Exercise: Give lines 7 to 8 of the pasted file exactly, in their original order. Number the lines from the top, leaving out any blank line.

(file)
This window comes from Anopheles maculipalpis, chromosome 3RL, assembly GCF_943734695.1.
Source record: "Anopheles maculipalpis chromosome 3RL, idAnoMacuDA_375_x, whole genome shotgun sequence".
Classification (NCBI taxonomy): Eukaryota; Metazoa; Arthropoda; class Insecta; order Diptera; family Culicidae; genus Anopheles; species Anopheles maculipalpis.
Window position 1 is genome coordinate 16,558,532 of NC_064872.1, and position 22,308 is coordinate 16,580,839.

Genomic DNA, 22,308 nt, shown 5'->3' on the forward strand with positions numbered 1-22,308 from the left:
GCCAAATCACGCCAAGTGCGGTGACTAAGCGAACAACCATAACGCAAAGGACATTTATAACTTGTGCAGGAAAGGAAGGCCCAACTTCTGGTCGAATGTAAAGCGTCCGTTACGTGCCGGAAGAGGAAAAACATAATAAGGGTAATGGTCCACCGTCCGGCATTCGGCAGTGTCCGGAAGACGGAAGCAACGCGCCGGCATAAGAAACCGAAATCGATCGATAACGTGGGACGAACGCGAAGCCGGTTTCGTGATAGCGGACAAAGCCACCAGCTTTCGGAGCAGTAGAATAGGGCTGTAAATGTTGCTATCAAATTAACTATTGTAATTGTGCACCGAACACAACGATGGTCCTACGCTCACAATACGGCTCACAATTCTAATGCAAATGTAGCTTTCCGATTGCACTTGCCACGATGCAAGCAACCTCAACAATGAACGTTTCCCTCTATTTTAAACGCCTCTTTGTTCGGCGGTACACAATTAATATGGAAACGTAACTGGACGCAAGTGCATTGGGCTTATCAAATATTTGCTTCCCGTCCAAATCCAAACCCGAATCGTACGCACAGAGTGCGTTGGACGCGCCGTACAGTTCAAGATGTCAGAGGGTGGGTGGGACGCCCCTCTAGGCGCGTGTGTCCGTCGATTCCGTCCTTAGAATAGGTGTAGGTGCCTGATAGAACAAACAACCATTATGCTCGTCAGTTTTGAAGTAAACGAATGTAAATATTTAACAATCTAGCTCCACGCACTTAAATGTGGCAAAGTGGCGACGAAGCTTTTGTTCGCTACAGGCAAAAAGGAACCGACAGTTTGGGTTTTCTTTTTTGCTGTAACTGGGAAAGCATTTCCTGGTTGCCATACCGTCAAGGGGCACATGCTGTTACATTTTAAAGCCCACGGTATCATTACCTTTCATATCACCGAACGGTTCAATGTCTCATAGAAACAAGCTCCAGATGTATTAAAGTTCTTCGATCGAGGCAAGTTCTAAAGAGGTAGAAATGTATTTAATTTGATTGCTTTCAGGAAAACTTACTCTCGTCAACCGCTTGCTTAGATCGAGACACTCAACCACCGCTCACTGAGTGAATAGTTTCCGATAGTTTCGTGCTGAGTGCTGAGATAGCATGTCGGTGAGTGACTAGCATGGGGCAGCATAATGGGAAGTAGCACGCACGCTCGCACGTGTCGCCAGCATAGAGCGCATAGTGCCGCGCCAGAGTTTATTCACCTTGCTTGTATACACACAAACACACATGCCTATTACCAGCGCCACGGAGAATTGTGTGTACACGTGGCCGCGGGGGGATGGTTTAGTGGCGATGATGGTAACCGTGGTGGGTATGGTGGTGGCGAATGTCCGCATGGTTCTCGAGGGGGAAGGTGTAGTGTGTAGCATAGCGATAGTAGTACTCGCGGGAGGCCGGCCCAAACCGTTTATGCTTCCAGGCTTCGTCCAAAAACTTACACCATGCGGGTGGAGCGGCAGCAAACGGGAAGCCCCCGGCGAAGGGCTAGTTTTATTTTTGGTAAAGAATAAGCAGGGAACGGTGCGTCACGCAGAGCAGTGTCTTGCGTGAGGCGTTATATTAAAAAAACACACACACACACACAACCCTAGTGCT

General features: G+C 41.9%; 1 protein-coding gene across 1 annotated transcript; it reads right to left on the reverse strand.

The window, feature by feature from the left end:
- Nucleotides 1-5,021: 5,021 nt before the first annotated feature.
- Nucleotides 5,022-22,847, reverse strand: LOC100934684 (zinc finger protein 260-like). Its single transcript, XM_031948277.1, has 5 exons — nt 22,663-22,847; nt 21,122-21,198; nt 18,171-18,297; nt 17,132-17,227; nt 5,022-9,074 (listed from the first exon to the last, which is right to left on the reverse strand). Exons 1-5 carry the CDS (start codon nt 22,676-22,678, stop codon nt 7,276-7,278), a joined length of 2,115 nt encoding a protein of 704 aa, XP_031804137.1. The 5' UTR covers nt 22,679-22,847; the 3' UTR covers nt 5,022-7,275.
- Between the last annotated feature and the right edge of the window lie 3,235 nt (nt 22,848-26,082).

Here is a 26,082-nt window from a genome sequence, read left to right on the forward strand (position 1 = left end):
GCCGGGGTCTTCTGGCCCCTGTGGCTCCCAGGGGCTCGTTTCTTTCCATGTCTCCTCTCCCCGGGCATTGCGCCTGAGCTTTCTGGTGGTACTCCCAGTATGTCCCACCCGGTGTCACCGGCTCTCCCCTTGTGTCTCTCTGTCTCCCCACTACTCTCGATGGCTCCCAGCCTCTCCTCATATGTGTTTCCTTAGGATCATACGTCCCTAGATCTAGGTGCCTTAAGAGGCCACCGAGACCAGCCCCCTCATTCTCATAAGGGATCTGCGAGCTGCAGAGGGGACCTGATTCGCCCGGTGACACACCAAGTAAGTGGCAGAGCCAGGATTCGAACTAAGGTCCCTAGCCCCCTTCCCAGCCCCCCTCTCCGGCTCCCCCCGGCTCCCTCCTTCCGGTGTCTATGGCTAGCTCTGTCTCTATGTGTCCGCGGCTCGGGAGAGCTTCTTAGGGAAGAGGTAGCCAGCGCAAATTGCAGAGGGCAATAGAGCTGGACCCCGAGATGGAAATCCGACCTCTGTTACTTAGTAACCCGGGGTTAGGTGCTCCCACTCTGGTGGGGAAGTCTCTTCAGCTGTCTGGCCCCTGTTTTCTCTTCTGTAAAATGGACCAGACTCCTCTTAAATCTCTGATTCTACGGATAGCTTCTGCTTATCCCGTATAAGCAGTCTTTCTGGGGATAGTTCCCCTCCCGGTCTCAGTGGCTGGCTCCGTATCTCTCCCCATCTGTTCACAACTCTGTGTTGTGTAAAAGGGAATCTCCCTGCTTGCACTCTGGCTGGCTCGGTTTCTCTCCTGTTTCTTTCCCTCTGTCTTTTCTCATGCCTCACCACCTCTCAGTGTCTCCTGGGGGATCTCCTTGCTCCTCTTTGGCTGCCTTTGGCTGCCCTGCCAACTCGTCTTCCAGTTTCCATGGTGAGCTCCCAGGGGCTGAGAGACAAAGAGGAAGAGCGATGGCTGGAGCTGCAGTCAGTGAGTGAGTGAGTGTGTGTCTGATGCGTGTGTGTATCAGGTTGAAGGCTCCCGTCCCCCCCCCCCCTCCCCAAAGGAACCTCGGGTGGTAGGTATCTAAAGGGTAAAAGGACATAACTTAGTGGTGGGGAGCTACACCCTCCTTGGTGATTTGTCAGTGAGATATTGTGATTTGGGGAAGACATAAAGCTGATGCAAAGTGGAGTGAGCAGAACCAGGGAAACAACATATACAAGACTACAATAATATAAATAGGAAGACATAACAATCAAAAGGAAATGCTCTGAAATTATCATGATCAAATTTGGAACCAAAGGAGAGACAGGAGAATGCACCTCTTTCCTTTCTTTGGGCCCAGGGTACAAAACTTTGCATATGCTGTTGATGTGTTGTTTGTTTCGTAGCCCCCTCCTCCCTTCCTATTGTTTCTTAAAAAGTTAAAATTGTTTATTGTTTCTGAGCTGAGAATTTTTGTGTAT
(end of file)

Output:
General features: G+C 41.9%; 1 protein-coding gene across 1 annotated transcript; it reads right to left on the reverse strand.

The window, feature by feature from the left end: